Jensen discussed the use of the power transformations for permeability data for non stress-sensitive reservoirs.^{1}

The arithmetic average polynomial function is easily adaptable because of the additive properties of polynomials. Depending on the transformation used, for example the exponent e, one can compute the arithmetic, harmonic, power law, or geometric average.

Generalized polynomials are flexible. Hence, they may be used to describe the response of the rock properties to large stress changes.

For a reservoir without stress sensitivity, the exponent e in the power transformation reflects how the regions of different permeabilities are connected, for example series, parallel, or random.^{2}

The same may be true for a reservoir with stress sensitivity. Vairogs and Rhoades found that the last part of the Horner plot reflects the permeability at the initial or average pressure.^{3} Thus, there is little difference in the behavior of a reservoir with stress sensitivity and one without during the last portion of a buildup test.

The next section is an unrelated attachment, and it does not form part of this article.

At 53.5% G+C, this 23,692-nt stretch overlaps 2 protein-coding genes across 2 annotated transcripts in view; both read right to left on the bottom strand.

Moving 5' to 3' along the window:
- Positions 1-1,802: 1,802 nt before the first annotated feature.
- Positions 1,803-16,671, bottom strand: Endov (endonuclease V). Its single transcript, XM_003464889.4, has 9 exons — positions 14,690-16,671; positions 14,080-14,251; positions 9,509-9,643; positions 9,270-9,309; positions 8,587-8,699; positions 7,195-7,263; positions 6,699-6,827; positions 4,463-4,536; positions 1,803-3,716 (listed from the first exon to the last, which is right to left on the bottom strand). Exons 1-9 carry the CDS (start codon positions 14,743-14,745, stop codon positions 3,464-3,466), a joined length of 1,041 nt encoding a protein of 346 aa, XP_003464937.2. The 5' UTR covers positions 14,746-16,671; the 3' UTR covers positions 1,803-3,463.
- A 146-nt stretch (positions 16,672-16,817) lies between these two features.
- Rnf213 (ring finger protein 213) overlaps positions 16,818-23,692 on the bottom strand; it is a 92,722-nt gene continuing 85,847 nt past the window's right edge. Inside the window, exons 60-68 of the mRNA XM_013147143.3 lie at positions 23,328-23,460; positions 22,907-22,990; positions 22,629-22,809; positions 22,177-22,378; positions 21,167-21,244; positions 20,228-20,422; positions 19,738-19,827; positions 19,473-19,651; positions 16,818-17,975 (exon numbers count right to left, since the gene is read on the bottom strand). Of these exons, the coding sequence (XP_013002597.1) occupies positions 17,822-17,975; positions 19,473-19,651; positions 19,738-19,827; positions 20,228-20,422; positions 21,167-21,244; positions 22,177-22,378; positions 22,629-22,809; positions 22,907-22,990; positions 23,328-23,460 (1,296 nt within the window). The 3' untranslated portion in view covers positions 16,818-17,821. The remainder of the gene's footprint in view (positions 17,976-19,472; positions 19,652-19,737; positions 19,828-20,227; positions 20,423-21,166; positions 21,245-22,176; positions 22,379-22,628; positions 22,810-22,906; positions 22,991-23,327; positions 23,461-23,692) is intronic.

#### Laboratory correlations

Many stress-sensitive properties are controlled by the effective stress, s_{e}. Equation 1 defines the effective stress where s

^{o}is the overburden stress and a is the effective stress-law parameter.

^{4}

The overburden stress, given by Equation 2, usually remains constant during a well test. Under these assumptions, the permeability becomes a function of pore pressure changes.

Several correlations in literature suggest that the permeability-vs.-stress relationship may be described by first-degree polynomials. These may be plotted as straight lines. Then one may determine the free parameters of the permeability function by linear regression.

Wyble found that the permeability pressure may be described by an exponential function, Equation 4.^{5}This equation may be displayed as a straight line on a ln k vs. Dp plot.Jones and Owens

^{6}found that the permeability of stress-sensitive cores may be described by a power law function, Equation 5. This equation will be a straight line on a plot of k